Sunset Boulevard (PG)

Review by Rebecca J Madrigal

NARRATION by a dead man, humiliation, ambition, self-preservation, and a stab at the politics of Hollywood in the late 1940's and early 1950's - all this combines to make, probably, Billy Wilder's best film.

The story of Sunset Boulevard is told in flashback and takes in two tales. Firstly, the lengths a man will go to further not only his existence but also his career and, secondly, how an older woman will attempt to grasp at an unstable relationship with a younger man in an attempt to regain her past and youth.

The result is a descriptive, cold and very dark movie, with little sentiment not only within the story but also with the casting.

Gloria Swanson plays a once-respected star of the silent screen, destroyed by the advent of sound; while Erich Von Stronheim is the once great director during the silent era, now reduced to acting as chauffeur for the eclipsed star.

The similarities to the actual actors' lives are remarkable; Swanson is seen watching the film 'Queen Kelly', which she actually starred in, with Stronheim as director. Though a potential masterpiece, the film remained unfinished and nearly destroyed both their careers.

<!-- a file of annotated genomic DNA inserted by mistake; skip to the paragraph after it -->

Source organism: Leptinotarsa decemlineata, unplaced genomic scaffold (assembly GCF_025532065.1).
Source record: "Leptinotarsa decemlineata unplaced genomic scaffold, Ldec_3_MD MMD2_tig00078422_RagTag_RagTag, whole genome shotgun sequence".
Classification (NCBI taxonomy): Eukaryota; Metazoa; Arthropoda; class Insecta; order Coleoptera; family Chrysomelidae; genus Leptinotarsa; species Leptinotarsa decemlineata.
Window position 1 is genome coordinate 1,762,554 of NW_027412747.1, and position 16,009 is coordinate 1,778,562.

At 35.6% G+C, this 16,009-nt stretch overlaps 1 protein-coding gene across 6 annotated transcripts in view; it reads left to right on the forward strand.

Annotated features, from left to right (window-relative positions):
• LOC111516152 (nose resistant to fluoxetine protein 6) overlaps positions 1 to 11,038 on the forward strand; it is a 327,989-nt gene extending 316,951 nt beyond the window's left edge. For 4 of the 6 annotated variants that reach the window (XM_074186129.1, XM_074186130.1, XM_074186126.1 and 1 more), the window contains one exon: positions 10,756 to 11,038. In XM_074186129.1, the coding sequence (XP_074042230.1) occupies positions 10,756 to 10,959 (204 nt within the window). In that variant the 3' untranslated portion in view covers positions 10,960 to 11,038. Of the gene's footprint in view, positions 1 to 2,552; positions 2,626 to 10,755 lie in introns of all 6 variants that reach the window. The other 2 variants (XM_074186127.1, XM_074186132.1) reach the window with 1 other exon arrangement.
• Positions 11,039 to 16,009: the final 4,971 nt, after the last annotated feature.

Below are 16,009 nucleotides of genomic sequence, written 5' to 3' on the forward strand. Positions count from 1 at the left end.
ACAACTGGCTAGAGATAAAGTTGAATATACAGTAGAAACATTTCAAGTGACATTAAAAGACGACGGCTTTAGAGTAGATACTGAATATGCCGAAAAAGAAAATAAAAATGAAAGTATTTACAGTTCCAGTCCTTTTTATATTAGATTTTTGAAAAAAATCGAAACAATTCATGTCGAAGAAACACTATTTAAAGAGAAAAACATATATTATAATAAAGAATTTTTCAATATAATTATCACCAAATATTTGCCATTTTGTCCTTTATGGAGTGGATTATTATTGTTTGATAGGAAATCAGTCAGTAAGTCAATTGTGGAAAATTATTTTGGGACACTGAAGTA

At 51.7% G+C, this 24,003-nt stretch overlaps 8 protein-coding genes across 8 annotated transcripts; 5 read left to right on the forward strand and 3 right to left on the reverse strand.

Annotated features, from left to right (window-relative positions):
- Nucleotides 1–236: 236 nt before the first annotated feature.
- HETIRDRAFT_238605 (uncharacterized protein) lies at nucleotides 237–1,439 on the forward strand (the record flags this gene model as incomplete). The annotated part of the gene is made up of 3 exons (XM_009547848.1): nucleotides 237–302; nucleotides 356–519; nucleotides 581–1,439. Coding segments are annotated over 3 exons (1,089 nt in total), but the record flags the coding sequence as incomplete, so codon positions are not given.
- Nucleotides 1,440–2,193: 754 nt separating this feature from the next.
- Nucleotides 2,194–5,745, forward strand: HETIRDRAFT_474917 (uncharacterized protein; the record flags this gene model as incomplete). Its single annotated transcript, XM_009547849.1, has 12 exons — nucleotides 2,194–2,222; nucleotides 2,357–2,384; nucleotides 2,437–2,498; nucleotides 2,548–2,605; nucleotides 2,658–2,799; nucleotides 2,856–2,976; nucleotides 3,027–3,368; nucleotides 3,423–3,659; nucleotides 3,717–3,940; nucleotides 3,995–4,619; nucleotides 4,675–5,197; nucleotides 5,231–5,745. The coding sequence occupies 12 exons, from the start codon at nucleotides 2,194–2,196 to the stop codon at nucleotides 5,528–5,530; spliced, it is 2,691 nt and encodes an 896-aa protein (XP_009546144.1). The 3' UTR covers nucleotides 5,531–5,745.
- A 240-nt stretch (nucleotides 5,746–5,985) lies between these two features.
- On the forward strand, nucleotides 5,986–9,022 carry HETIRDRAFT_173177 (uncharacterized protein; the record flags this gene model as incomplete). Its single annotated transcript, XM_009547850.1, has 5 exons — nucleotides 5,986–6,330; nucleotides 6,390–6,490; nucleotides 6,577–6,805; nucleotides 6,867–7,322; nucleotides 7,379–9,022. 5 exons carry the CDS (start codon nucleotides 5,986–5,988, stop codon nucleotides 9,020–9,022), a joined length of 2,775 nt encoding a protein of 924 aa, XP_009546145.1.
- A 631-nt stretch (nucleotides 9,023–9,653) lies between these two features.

William Holden serves as the movie's writer (and narrator). He becomes the lover and writer of a movie script that Swanson believes will mark her glorious comeback. His connection to her world will ultimately destroy all around them.

Holden plays the pretty boy well and his performance is perfect for the movie, but at no time does he steal Swanson's light and that's how it needed to be.

Swanson, meanwhile, is electrifying and delivers some of cinema's greatest lines. Her madness is all-consuming and suffocating. She looks amazing on screen, and the story goes that lines had to be painted on her face to age her. This is her movie, and she devours Holden, completely stealing every scene she has with him.

Keep an eye open for cameos from two greats from the silent era also - actor Buster Keaton and director Cecil B. de Mille.

Sunset Boulevard received eight Oscar nominations and walked away with three; but it unfortunately marked the end of Wilder's partnership with collaborator, Charles Brackett.

Wilder wanted this movie to be a dark, cruel, bleak offering, while Brackett envisaged a light-hearted comedy. Wider won, but lost a friendship in the process. It was a clever gamble that really paid off for Wilder.

MAIN CAST: Gloria Swanson; William Holden; Nancy Olsen; Erich Von Stronheim; Fred Clark; Jack Webb; Cecil B. de Mille, Buster Keaton
DIRECTOR: Billy Wilder
PRODUCER: Charles Brackett
SCREENPLAY: Billy Wilder, Charles Brackett
Running time: 110 minutes B&W

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